Shared Space provides us with a kind of time capsule covering the period from 1987 to the present, comprising photographs and videos from the Bank of America Merrill Lynch collection loaned under the “Art in our Communities” programme. The exhibition takes as its starting-point the year 1987, when Reagan and Gorbachev signed the INF Treaty on nuclear arms limitation. This event, together with the fall of the Berlin Wall and the collapse of the USSR and its satellites, marked the end of the Cold War and ushered in a new global era which was also to be shaped by the creation and development of the Internet.
Each of the artists in the show focuses on this transition period from a different perspective. Some – like Thomas Ruff and Günter Förg – portray buildings which, in their day, were hailed as reflecting the ideals of modernism, but today testify to the failure of those utopian dreams. Others, among them Hans Aarsman, Wout Berger and Olivo Barbieri, capture vast landscapes photographed at a great distance, as though seen from an aircraft flying over a new world. That viewpoint stresses the disconnectedness felt by the individual, even though he is more connected than ever.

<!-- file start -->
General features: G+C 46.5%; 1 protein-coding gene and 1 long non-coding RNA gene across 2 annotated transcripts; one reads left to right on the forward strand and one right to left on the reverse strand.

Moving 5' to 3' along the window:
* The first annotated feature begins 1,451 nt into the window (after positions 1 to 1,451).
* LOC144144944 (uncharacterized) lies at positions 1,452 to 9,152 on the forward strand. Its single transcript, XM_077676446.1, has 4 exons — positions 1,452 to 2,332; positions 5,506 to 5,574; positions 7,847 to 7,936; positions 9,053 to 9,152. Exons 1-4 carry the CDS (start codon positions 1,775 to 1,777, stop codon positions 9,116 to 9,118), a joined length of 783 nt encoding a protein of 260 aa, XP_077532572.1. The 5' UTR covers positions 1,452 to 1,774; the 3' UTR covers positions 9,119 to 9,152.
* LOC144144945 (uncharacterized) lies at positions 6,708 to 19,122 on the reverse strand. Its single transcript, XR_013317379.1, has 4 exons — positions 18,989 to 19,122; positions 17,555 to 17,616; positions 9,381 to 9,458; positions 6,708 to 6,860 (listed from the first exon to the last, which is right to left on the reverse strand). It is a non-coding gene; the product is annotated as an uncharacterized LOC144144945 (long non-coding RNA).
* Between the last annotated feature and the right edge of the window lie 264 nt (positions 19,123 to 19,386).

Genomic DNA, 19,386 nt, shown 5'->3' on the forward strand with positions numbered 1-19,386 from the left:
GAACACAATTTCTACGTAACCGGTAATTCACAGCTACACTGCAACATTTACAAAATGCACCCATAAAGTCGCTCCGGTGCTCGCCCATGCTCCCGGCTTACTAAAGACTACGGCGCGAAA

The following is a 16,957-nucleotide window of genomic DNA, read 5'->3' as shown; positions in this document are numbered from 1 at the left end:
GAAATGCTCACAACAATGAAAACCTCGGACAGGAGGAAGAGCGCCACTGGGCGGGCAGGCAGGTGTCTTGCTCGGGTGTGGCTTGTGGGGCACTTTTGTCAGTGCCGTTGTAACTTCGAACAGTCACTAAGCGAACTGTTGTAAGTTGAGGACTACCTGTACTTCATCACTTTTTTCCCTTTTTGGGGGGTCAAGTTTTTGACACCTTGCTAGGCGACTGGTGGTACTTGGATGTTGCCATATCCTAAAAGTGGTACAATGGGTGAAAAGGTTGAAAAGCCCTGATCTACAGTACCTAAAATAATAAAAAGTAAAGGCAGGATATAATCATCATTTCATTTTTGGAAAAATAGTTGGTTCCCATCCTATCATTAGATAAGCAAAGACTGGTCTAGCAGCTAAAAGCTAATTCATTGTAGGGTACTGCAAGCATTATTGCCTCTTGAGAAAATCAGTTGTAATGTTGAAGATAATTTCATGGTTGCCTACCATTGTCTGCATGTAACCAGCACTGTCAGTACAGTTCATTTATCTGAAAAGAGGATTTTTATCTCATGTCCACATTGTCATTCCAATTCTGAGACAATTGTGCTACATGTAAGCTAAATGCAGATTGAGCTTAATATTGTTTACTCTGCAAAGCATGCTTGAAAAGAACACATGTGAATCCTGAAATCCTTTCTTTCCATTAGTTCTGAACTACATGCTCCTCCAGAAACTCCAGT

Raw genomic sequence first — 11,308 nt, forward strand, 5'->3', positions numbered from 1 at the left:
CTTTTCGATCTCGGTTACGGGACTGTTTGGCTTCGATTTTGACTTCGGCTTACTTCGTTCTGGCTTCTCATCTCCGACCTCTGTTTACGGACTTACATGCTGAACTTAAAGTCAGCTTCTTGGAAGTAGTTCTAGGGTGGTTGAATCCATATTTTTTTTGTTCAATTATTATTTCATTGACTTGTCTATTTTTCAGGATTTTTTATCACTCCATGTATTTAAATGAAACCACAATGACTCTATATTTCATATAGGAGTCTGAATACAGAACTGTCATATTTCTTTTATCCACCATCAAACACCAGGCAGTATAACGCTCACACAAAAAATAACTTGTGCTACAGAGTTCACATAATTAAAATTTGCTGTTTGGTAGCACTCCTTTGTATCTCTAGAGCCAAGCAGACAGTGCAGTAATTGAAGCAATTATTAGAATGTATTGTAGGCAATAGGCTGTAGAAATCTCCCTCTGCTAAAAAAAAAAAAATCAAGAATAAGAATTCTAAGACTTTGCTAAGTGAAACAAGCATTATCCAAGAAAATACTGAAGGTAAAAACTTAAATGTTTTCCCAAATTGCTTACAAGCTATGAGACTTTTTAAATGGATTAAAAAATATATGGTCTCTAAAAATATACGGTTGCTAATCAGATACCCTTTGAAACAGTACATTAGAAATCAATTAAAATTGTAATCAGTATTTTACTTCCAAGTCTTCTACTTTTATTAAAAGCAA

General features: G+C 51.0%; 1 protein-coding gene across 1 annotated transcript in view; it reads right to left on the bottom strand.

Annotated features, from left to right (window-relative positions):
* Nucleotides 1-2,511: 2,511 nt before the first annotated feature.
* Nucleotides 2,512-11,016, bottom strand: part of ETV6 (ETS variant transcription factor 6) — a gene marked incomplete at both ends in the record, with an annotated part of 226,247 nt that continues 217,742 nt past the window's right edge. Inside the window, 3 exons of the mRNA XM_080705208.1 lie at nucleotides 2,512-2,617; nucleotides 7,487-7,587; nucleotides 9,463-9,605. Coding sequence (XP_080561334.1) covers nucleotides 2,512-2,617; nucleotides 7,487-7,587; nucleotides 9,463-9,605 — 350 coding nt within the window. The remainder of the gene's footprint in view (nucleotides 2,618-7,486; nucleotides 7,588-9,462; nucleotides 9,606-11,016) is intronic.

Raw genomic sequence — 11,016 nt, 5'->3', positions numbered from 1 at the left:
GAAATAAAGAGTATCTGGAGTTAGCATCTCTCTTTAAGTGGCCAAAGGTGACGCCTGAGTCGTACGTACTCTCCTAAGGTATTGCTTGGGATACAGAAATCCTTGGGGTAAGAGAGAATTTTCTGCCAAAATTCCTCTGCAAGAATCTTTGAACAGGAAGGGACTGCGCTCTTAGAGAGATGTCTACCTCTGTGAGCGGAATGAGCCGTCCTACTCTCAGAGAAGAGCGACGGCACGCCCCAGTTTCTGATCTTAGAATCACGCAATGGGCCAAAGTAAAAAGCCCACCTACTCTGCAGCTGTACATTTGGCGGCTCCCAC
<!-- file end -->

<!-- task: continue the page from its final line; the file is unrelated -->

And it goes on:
Young artists, including Ken Fandell and Ben Gest, use new technologies to convey some of the implications of a fast-moving electronic age, reminding us that the global village is still plagued by differences and distances. The works in Shared Space reveal a group of artists committed to tackling the complexities of these revolutionary times.